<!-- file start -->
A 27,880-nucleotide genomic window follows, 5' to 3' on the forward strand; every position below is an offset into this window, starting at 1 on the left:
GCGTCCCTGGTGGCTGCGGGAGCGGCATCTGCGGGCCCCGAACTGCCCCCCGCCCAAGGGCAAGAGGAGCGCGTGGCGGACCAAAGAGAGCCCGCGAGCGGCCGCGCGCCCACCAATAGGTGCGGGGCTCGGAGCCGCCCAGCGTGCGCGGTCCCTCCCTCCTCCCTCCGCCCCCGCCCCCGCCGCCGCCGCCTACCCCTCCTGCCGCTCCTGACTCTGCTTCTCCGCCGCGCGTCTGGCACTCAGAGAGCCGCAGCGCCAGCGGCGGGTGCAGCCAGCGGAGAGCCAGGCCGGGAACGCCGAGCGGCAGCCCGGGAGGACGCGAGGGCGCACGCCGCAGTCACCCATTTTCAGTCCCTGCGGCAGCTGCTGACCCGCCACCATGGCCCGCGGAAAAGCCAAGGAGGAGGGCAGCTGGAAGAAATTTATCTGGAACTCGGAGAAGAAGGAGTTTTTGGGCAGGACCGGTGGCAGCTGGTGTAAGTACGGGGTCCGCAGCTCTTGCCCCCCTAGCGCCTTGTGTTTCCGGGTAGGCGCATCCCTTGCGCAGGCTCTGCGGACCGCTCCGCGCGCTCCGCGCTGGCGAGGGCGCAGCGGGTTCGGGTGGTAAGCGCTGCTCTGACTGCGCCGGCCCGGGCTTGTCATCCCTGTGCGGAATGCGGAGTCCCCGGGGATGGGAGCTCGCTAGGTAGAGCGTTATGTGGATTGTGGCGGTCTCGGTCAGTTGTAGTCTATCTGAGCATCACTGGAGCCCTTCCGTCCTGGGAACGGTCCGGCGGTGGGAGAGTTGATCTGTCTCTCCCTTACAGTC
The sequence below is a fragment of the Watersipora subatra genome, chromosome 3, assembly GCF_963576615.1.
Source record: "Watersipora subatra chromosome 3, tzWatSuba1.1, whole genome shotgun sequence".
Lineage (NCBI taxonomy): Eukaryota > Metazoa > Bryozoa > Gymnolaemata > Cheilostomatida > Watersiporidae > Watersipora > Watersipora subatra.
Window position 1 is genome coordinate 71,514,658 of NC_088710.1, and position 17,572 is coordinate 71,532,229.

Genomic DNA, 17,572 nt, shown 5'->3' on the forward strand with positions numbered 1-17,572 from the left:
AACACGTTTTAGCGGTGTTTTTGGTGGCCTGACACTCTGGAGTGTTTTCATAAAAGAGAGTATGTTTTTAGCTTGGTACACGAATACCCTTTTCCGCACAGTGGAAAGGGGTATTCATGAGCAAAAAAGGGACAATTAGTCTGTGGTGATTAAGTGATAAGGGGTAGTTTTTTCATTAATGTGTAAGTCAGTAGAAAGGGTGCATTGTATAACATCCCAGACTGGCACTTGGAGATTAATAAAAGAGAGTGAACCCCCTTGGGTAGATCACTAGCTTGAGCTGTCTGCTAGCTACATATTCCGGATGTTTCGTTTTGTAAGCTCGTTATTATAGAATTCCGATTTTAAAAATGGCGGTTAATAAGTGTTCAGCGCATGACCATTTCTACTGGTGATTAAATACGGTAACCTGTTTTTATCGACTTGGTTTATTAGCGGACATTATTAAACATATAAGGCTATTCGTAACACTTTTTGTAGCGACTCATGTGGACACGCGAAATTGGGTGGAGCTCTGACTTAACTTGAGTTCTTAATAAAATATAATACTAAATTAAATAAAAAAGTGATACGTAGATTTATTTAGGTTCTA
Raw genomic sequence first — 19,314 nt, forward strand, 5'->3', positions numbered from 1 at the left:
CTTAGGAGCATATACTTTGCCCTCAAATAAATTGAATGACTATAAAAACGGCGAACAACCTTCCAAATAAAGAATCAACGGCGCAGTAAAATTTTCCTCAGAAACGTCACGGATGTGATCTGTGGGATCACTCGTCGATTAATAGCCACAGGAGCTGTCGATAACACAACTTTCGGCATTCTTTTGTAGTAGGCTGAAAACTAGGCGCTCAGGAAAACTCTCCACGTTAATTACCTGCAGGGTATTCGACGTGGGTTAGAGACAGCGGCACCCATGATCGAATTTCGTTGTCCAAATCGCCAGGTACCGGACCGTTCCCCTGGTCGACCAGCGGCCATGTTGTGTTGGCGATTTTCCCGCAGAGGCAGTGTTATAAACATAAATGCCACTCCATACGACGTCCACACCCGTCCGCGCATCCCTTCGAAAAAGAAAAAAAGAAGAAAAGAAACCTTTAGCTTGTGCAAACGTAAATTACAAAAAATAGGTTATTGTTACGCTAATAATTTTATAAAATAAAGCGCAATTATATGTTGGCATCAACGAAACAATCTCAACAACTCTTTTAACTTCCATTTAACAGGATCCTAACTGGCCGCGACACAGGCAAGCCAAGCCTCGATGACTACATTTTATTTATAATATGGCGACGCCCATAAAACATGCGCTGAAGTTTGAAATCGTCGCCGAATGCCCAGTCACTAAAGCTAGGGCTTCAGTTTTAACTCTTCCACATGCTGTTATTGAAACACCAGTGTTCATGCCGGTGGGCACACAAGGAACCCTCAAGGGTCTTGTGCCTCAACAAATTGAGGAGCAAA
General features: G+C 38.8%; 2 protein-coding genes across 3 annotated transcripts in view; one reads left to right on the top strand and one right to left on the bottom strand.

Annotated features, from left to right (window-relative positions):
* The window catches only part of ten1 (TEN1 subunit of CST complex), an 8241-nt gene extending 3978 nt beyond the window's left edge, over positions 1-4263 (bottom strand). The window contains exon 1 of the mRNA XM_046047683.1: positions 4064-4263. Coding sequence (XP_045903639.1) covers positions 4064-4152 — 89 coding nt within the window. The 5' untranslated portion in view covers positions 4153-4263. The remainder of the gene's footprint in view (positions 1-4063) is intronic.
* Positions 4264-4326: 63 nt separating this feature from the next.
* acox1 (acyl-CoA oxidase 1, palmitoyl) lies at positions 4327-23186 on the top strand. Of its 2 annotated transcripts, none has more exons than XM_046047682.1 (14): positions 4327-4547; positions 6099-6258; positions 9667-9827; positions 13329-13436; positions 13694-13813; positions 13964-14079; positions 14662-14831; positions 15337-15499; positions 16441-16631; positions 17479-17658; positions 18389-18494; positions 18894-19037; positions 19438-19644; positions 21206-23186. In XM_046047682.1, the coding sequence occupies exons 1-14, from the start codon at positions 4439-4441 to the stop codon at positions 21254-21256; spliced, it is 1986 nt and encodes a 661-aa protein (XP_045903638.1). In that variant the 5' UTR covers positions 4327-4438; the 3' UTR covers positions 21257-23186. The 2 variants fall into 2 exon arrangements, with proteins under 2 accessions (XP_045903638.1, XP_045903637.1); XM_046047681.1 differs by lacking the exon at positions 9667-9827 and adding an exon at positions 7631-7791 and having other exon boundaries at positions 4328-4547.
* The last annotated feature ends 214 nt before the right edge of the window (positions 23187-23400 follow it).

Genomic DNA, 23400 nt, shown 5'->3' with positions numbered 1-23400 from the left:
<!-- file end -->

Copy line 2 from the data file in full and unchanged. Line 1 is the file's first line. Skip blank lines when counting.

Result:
GCGTCCCTGGTGGCTGCGGGAGCGGCATCTGCGGGCCCCGAACTGCCCCCCGCCCAAGGGCAAGAGGAGCGCGTGGCGGACCAAAGAGAGCCCGCGAGCGGCCGCGCGCCCACCAATAGGTGCGGGGCTCGGAGCCGCCCAGCGTGCGCGGTCCCTCCCTCCTCCCTCCGCCCCCGCCCCCGCCGCCGCCGCCTACCCCTCCTGCCGCTCCTGACTCTGCTTCTCCGCCGCGCGTCTGGCACTCAGAGAGCCGCAGCGCCAGCGGCGGGTGCAGCCAGCGGAGAGCCAGGCCGGGAACGCCGAGCGGCAGCCCGGGAGGACGCGAGGGCGCACGCCGCAGTCACCCATTTTCAGTCCCTGCGGCAGCTGCTGACCCGCCACCATGGCCCGCGGAAAAGCCAAGGAGGAGGGCAGCTGGAAGAAATTTATCTGGAACTCGGAGAAGAAGGAGTTTTTGGGCAGGACCGGTGGCAGCTGGTGTAAGTACGGGGTCCGCAGCTCTTGCCCCCCTAGCGCCTTGTGTTTCCGGGTAGGCGCATCCCTTGCGCAGGCTCTGCGGACCGCTCCGCGCGCTCCGCGCTGGCGAGGGCGCAGCGGGTTCGGGTGGTAAGCGCTGCTCTGACTGCGCCGGCCCGGGCTTGTCATCCCTGTGCGGAATGCGGAGTCCCCGGGGATGGGAGCTCGCTAGGTAGAGCGTTATGTGGATTGTGGCGGTCTCGGTCAGTTGTAGTCTATCTGAGCATCACTGGAGCCCTTCCGTCCTGGGAACGGTCCGGCGGTGGGAGAGTTGATCTGTCTCTCCCTTACAGTC